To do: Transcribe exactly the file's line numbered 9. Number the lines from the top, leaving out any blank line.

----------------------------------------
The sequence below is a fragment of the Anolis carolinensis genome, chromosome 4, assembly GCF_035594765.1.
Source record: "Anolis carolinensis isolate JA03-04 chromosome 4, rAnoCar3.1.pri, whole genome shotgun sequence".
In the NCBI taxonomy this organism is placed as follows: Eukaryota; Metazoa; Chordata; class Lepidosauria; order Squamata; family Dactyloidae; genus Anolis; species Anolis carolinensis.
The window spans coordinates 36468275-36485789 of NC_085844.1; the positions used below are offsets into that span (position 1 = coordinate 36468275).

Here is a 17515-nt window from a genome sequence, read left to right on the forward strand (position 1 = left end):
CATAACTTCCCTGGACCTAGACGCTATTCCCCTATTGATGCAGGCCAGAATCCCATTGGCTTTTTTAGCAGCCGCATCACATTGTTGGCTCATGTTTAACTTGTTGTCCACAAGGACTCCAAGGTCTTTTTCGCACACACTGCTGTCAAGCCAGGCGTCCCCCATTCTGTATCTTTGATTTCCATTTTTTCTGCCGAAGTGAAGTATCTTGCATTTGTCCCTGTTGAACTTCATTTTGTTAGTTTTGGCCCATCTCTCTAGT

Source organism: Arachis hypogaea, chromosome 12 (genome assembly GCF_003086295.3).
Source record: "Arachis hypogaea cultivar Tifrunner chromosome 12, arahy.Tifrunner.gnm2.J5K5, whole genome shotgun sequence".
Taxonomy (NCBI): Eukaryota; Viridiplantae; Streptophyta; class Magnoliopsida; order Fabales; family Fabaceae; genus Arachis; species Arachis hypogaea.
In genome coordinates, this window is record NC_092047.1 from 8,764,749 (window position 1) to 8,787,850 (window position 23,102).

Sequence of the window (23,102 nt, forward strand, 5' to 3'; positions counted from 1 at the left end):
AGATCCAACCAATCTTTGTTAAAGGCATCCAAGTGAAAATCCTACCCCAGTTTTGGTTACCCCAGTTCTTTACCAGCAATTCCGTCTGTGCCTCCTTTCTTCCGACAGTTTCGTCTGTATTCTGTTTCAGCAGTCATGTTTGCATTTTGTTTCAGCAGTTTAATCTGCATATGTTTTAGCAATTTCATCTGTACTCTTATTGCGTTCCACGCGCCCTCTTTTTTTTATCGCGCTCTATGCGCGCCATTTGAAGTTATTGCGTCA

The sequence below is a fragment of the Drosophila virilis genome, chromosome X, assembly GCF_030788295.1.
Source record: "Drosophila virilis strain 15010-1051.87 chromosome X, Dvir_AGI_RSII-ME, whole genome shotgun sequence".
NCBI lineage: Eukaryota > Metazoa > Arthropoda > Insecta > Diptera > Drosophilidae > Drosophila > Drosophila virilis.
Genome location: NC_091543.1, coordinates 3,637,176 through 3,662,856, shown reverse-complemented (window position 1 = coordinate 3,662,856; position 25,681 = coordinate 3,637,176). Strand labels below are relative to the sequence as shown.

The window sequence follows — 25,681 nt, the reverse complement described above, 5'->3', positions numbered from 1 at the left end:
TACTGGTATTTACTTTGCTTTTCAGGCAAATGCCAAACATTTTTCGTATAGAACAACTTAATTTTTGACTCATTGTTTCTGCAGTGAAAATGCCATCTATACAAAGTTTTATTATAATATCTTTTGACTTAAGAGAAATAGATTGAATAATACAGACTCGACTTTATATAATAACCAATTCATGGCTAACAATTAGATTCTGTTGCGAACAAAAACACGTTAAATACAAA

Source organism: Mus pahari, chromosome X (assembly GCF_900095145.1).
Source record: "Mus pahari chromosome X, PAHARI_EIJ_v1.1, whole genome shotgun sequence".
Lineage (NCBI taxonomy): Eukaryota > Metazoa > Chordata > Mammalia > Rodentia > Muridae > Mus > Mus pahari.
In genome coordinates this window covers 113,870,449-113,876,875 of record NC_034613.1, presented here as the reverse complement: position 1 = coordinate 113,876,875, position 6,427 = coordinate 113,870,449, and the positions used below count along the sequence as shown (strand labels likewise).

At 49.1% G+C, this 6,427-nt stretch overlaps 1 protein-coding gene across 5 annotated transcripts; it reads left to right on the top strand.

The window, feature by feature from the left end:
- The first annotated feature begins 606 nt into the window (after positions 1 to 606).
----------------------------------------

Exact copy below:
Taxonomy (NCBI): Eukaryota; Viridiplantae; Streptophyta; class Magnoliopsida; order Fabales; family Fabaceae; genus Arachis; species Arachis hypogaea.